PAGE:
Libya Rebuffs Qaddafi Son on Alliance With Radical Islamists[gaddafi]http://www.nytimes.com/2011/08/06/world/africa/06libya.html?_r=1&ref=world
TRIPOLI, Libya — The government of Col. Muammar el-Qaddafi distanced itself on Friday from comments that his son Seif al-Islam el-Qaddafi made the previous day, when he vowed in an interview to strike an alliance with a faction of radical Islamists among the rebels challenging his father’s rule.
Musa Ibrahim, a government spokesman who had arranged the interview with the younger Mr. Qaddafi, said Friday that Mr. Qaddafi had spoken only for himself, not for the government. The deputy foreign minister, Khalid Kaim, delivered the same message at an early morning news conference.
The repudiation of Mr. Qaddafi’s comments was a rare sign of discord within Colonel Qaddafi’s government, and it raised questions about whether the six-month rebellion had taken a psychological toll on Mr. Qaddafi or whether he had envisioned some propagandistic purpose in announcing the tactic.
Mr. Qaddafi has been considered his father’s heir apparent and, as his younger brother Saadi put it in a recent television interview, the man who in effect is running much of the Libyan government. Power in Libya depends almost entirely on proximity to Colonel Qaddafi, and Seif has been considered pre-eminent among the dictator’s children.
Although he has sometimes positioned himself as an outsider lobbying the government for liberal reforms, it was Seif who delivered the government’s first public response to the Libyan uprising in February, vowing to crush it.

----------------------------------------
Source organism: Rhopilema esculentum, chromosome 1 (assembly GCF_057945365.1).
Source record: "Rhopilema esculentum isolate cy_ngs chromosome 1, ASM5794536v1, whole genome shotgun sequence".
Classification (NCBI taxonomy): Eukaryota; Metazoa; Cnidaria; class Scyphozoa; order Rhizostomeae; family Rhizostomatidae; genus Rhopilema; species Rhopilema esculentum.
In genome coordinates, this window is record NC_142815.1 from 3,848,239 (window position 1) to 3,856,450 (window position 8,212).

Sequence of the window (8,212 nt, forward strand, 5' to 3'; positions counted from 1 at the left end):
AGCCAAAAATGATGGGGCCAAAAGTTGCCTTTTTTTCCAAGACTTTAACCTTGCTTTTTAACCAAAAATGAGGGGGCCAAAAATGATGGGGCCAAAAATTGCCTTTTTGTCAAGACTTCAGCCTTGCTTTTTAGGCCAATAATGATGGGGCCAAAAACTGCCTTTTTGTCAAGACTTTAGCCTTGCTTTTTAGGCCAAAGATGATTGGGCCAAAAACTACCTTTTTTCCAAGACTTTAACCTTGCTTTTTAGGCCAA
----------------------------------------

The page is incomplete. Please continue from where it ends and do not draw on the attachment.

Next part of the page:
Mr. Qaddafi insisted in the interview on Thursday that he was speaking for himself and his father, and he promised he would announce a peace agreement with the Islamist rebels within days. Mr. Ibrahim, the government spokesman, had invited this reporter to Tripoli, saying that Mr. Qaddafi wanted to make an important statement. The government arranged to leave a special visa at the border to facilitate the interview.
Mr. Qaddafi’s comments, however, evidently surprised Mr. Ibrahim and others in the government. Mr. Qaddafi appeared to have reversed months of insistence by the government that the rebellion was dangerous precisely because it was a front for radical Islamists, whom the Qaddafi regime has attempted for decades to suppress. And the Islamist rebel Mr. Qaddafi identified as his principal counterpart in talks on an alliance immediately denied there was any agreement, insisting that he supported the rebels’ liberal leadership and reiterating the demand that the Qaddafi family relinquish power.
Mr. Qaddafi’s comments followed the assassination last week, at rebel hands, of the rebels’ top military commander, Gen. Abdul Fattah Younes, and Mr. Qaddafi may have been trying to exploit signs of division within the rebel ranks.
General Younes had previously been Colonel Qaddafi’s interior minister, charged with the detention and torture of Islamists, among others.